[UPDATE Dec/2015] Replaced the Ugly Balun with a DXEngineering BAL050-H05-A Balun. The difference is amazing. Significant reduction in line noise, much lower SWR (1.1 at resonance) with increased bandwidth. It's a keeper!

Antenna system is working well, no RFI nor TVI with the inline Bencher YA-1 Low Pass Filter.

In September of 2012, using a straight key, made my first contact on CW (my favorite mode) in 32 years. Just like old times. I'm back! yes

After trying various logging programs, I settled on N1MM+ for contests, WinLog32 for general logging. All old log book contacts (starting 1967) have been entered into the electronic log. The log is uploaded to LoTW at the end of the month. If you require a confirming QSL card, send me one and I will reciprocate. No SASE nor IRC required.

Two projects on my list:

Project #1: Build a Soundcard Interface for the Digital modes. Due to be completed by Q1 2013.

[UPDATE Project #1 Feb/2013] Project #1 completed. Decided to apply the KISS principle instead of the Opto Isolators and PTT switching interface. Installed a second sound card into the computer. Connected the sound card Line Out to the TS-820S Phone Patch Input on the rear panel. Similarly, connected the Phone Patch Output to the sound card Line Input. Set the input/output volumes on the sound card. Presto! Working like a champ with the tranceiver VOX. Using MMTTY for RTTY (sound card generated AFSK), WSJT-X with JTAlert for JT65/JT9/FT8/FT4, MMSSTV for SSTV and FlDigi for the rest of the digital modes. Cool! cool

[UPDATE Project # 1 Dec/2014] The KISS principle has been replaced with an AEA PK-232MBX (now owned by Timewave). This enables me to use not only all the digital modes but also FSK RTTY with the TS-820S built in FSK filter. Results in a cleaner RTTY signal, and I don't have to worry about overdriving the audio in AFSK mode.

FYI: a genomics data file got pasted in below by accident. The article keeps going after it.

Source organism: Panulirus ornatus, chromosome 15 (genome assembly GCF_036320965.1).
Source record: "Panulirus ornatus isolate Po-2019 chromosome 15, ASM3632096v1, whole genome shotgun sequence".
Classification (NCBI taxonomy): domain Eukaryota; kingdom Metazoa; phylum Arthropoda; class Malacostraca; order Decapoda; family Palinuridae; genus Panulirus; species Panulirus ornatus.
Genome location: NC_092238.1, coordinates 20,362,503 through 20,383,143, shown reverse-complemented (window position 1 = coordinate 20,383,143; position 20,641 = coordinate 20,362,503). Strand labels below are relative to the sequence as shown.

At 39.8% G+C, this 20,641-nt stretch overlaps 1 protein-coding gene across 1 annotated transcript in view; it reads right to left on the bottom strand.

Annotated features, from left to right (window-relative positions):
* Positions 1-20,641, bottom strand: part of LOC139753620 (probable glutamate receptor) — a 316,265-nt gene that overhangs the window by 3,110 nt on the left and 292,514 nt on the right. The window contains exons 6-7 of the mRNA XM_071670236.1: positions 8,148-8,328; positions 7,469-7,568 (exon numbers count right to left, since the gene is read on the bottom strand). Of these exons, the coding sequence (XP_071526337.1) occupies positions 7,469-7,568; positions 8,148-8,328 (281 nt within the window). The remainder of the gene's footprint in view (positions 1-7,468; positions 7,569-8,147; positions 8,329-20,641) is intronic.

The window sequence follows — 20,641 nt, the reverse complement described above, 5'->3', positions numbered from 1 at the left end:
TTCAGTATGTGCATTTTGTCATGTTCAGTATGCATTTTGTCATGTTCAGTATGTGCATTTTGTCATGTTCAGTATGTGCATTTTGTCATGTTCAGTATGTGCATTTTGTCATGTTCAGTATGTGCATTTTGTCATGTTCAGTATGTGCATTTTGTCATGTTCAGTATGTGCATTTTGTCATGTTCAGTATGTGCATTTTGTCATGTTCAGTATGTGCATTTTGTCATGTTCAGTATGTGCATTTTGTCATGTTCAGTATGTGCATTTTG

Project #2: Build an electronic keyer based on the K1EL chip. Projected for Q3 2013 completion, maybe. cheeky

[UPDATE Project # 2 Apr/2014] Project #2 completed. Built the WKUSB-SMT Kit by K1EL. Excellent Keyer, working well with my Vibroplex Brass Racer (No 07641).

[UPDATE Nov/2016] Moved into the Digital world with the acquisition of a FlexRadio FLEX-3000 SDR. Amazing! It's going to take time to get used to not having lots of physical knobs to tweek. This is definitely the way of the future.

It's taken some time to get used to all the options but it's now my prefered rig for contesting and chasing DX and QRP QSOs at 5W. But for regular QSOs I still enjoy using the TS-820S.

[UPDATE Apr/2019] Aquired a Yaesu FT-101ZD that needs some well deserved TLC. Really like these old classics. Another refurbishing project to be completed this year.

Some of my interests include: Amateur Radio, Chess, Computers/Networks, Derivatives Trading, Guitar (Blues, Funk, Jazz), Piano (Blues, Boogie-Woogie, Ragtime), Radio Astronomy, Reading, Robotics, Running, Sailing, Swimming, Yoshinkan Aikido.

Member of: ARRL, RAC, AMSAT, eQSL, SETI League, FH, NAQCC, SKCC, FISTS, Halton Amateur Radio Club, Georgetown Aikido Club.

Junior Achivement volunteer.

See you on the bands.

73,

Nick - VE3EIB

Equipment

Flex-3000
Yaesu FT-101ZD
Kenwood TS-820S
Kenwood SP-820
Kenwood VFO-820
Kenwood AT-200
Kenwood TV-506
Kenwood SM-220
PK-232MBX
K1EL WinKeyer USB
Vibroplex Brass Racer
J38 Straight Key
GAP Challenger DX vertical.

DX Code Of Conduct

dx code of conduct small logoI support the "DX Code Of Conduct" to help to work with each other and not each against the others on the bands.
  

Site Rev. 18572